It has been said that art is a tryst,
for in the joy of it maker and beholder meet.
Everything in creation has its appointed painter or poet
and remains in bondage like the princess in the fairy tale
‘til its appropriate liberator comes to set it free.
~Ralph Waldo Emerson
Monet’s ambition of documenting the French countryside led him to adopt a method of painting the same scene over and over again in order to capture the changing of light and the passing of seasons. And as he had unwavering confidence in himself as an artist, he would do whatever it took to advance his career including purchasing a boat at the age of thirty-three which with his knowledge of boats he rendered into a studio boat, an act significant both on a personal and a practical level. At Giverny Monet’s lily ponds would become the subjects of his best-known works. It was in 1899 that he began painting the water lilies, first in vertical views with a Japanese bridge as a central feature, and later in the series of large-scale paintings that were to occupy him continuously for the next 20 years of his life.
So be very careful to love the Lord your God. ~Joshua 23:11 ✝
**I found the above information about Monet on the Internet; the first collage I created included my photos of poppies at Giverny along with a photo of Monet’s famous “poppies” painting. In the second collage I included a photo of one of Monet’s paintings of his Japanese bridge and lily pond along with some photos I took of such. Then for the final collage I used a photo of a signed painting of his studio boat and an assortment of flowers I found at Giverny along with a part of two rooms in his house and signs pointing the way to Giverny.
Life is a song – sing it.
Life is a game – play it.
Life is a challenge – meet it.
Life is a dream – realize it.
Life is a sacrifice – offer it.
Life is love – enjoy it.
So it was that upward and onward I went into my junior year–singing a new song, playing a new game, dreaming of Paris, and attempting to meet the challenges of life and school. But the sacrificing and loving part were still on hold. I had taken my mom’s advice about getting a teaching certificate. To do that I had had to choose a second teaching field, and because French had always been so easy for me I opted to take Spanish. But wait just a minute. Ya know, since I really didn’t want to be a teacher, the sacrificing really had begun in a way. Nevertheless I began taking Spanish as well as learning more French. In one of my 3rd year French classes we were having fun trying to read LE PETIT PRINCE, and when not in class or working for the Dean, I was continuing to have a great deal of fun playing bridge. Hmmmm? Now that I think back, around the time of my 20th birthday in October, my friend Danny was taking me home after a bridge game and we were philosophizing, as college students often do, about this, that, and the other. During the conversation the subject of marriage came up. Since I still had had no serious romantic love interests, I glibly replied that I didn’t think I would ever get married. Danny responded by saying that he had heard that if you bet someone $50 that you wouldn’t get married in the coming year, it would surely happen. I laughed out loud at such nonsense and met the challenge with, “Okay, you’re on, hot shot.”
My sacrifice, O God, is a broken spirit; a broken and contrite heart you, God, will not despise. ~Psalm 51:17 ✝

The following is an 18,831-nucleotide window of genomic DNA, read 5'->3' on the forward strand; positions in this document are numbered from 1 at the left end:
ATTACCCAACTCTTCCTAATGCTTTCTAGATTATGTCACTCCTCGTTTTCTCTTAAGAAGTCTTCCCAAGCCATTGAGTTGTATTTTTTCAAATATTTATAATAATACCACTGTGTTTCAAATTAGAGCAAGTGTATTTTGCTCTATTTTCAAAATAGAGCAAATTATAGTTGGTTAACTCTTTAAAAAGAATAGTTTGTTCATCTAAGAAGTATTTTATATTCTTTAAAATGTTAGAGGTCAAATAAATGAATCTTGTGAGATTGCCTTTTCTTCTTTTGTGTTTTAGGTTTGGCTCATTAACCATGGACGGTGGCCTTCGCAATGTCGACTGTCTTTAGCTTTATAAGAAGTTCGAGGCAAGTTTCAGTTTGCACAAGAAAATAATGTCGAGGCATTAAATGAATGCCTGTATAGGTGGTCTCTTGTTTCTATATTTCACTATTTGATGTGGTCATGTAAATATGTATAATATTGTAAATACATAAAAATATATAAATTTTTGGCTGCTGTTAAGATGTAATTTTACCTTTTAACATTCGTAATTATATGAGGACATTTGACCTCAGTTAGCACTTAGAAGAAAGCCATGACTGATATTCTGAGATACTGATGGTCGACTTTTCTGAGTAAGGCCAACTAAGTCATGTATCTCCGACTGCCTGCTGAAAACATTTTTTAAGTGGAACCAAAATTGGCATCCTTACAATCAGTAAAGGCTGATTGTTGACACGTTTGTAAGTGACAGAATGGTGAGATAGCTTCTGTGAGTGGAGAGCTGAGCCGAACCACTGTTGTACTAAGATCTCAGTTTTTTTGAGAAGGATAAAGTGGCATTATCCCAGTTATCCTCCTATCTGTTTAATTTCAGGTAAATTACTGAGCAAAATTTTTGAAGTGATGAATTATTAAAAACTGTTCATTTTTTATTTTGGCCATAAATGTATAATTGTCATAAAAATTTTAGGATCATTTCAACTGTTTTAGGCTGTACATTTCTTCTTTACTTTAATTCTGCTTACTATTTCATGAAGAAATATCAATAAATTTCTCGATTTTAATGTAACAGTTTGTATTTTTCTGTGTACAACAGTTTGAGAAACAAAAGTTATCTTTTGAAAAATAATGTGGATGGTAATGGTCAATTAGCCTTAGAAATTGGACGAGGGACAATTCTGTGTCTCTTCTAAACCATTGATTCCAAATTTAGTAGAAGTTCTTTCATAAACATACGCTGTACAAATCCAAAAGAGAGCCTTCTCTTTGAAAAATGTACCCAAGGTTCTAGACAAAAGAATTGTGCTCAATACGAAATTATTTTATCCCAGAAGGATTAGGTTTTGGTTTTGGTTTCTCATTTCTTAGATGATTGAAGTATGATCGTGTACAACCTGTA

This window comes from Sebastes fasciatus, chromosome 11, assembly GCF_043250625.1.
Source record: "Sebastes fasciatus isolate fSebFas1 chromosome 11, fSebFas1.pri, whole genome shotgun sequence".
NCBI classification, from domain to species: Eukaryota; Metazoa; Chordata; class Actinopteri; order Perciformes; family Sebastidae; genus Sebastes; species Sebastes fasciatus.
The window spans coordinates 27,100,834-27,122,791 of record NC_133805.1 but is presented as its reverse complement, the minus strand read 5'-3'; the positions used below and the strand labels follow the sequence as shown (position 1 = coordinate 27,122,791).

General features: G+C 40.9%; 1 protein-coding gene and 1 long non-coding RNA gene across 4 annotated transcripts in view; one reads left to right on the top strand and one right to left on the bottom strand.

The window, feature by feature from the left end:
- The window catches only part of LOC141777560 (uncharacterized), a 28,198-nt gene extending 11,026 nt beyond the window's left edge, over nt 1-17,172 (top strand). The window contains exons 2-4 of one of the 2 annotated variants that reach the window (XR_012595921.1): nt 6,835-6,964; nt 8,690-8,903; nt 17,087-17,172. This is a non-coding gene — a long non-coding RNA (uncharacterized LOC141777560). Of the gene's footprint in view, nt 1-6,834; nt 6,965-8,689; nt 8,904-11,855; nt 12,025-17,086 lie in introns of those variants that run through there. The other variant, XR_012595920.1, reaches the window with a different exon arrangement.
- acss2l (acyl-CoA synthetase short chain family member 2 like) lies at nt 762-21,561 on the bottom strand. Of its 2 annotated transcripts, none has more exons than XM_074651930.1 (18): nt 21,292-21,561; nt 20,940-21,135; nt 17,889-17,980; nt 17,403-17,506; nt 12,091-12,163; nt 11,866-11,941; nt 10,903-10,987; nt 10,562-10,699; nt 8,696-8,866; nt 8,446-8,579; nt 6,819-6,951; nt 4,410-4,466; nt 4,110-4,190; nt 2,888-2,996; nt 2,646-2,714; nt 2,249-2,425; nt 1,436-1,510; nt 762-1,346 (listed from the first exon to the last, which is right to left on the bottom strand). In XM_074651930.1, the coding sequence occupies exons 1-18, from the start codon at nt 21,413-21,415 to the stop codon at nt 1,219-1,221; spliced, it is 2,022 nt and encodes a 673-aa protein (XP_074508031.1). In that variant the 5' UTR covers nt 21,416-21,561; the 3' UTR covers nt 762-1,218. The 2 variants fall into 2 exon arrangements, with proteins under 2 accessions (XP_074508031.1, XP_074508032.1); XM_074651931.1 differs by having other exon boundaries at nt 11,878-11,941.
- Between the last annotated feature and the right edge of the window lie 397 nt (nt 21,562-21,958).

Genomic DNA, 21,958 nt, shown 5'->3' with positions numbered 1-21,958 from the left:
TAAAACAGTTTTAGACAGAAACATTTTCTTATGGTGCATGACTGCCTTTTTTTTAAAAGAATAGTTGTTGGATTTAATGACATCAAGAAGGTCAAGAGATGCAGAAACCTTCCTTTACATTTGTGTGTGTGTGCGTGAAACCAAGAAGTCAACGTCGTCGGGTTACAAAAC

**Images via the Internet and Pinterest; collage by Natalie
How far that little candle throws his beams!
So shines a good deed in a naughty world.
As WW II raged on in the fall of 1942, my dad was drafted into the U.S. Army on the day I was born and was sent to St. Augustine, Florida, for basic training. Afterwards he was moved to Camp Shelby in Mississippi for medical training before being sent overseas. My mom then traveled by train with me at the age of six months from Los Angeles, California, to Camp Shelby so Dad could see and spend a little time with her and me before being shipped out. (The picture above was taken in Mississippi before he shipped out.) A few months after he left, Mom began receiving small gifts and letters in French from a young Algerian woman whose children’s hands had been severely burned during an air-raid and whose home had been destroyed in the bombing. For several weeks, Dad who was a medic in the Army, made his way from the camp where he was stationed to the town in which the family lived to bring medication and change the children’s bandages. Today, I pray the little candle of Dad’s good deed shines on in the lives of those two little girls.
Although Dad came home to my mom and the two oldest of his babies as seen in in the photo above, he had been inducted into the army with an enlarged heart, which in retrospect seems to have been large both physically and spiritually. Even though he was shot in the line of duty, it was not the shrapnel in his legs, the wounds of war that ended his life. At the age of 51, my father suffered a massive heart attack which brought an end to his valiant and cherished life. It was then and is now the most tragic of my life as well as a profoundly defining moment. I was the only one of his three children whom he got to see graduate from high school, and 50+ years later I still cry when I see his face or speak his name. He was and is now my hero, and I honor him and ALL who have served and died to protect our freedoms. And I pray for safety for the ones who are currently serving and for their waiting families.
There is a time for everything, and a season for every activity under the heavens: a time to be born and a time to die… time for war and a time for peace. ~Ecclesiastes 3:1-2 and 8b ✝